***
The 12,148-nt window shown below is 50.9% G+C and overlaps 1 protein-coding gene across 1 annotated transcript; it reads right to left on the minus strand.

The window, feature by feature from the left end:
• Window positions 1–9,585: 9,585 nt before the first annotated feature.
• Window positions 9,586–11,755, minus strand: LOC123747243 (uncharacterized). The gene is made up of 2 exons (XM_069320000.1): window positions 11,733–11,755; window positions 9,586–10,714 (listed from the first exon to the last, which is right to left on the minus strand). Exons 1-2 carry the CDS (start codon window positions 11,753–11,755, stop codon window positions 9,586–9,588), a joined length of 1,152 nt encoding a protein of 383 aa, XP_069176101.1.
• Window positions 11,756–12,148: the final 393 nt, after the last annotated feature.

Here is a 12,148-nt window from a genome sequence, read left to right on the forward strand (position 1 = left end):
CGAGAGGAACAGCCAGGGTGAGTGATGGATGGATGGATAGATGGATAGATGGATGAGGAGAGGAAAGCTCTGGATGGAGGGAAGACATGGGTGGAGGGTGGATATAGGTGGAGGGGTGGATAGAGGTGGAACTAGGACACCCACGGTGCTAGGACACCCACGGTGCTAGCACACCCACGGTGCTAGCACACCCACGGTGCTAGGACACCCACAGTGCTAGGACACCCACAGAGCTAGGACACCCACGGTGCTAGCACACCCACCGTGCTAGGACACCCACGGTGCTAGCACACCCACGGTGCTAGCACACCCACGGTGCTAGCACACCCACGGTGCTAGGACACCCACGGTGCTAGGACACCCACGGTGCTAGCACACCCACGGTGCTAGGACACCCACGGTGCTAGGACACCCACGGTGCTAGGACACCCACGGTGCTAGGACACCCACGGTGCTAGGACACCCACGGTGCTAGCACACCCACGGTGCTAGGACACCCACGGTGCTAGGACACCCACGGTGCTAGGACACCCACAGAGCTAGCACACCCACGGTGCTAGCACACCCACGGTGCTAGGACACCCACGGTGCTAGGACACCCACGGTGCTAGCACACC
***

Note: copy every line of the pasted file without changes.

The 12,148-nt window shown below is 50.9% G+C and overlaps 1 protein-coding gene across 1 annotated transcript; it reads right to left on the minus strand.

The window, feature by feature from the left end:
• Window positions 1–9,585: 9,585 nt before the first annotated feature.
• Window positions 9,586–11,755, minus strand: LOC123747243 (uncharacterized). The gene is made up of 2 exons (XM_069320000.1): window positions 11,733–11,755; window positions 9,586–10,714 (listed from the first exon to the last, which is right to left on the minus strand). Exons 1-2 carry the CDS (start codon window positions 11,753–11,755, stop codon window positions 9,586–9,588), a joined length of 1,152 nt encoding a protein of 383 aa, XP_069176101.1.
• Window positions 11,756–12,148: the final 393 nt, after the last annotated feature.

Here is a 12,148-nt window from a genome sequence, read left to right on the forward strand (position 1 = left end):
CGAGAGGAACAGCCAGGGTGAGTGATGGATGGATGGATAGATGGATAGATGGATGAGGAGAGGAAAGCTCTGGATGGAGGGAAGACATGGGTGGAGGGTGGATATAGGTGGAGGGGTGGATAGAGGTGGAACTAGGACACCCACGGTGCTAGGACACCCACGGTGCTAGCACACCCACGGTGCTAGCACACCCACGGTGCTAGGACACCCACAGTGCTAGGACACCCACAGAGCTAGGACACCCACGGTGCTAGCACACCCACCGTGCTAGGACACCCACGGTGCTAGCACACCCACGGTGCTAGCACACCCACGGTGCTAGCACACCCACGGTGCTAGGACACCCACGGTGCTAGGACACCCACGGTGCTAGCACACCCACGGTGCTAGGACACCCACGGTGCTAGGACACCCACGGTGCTAGGACACCCACGGTGCTAGGACACCCACGGTGCTAGGACACCCACGGTGCTAGCACACCCACGGTGCTAGGACACCCACGGTGCTAGGACACCCACGGTGCTAGGACACCCACAGAGCTAGCACACCCACGGTGCTAGCACACCCACGGTGCTAGGACACCCACGGTGCTAGGACACCCACGGTGCTAGCACACC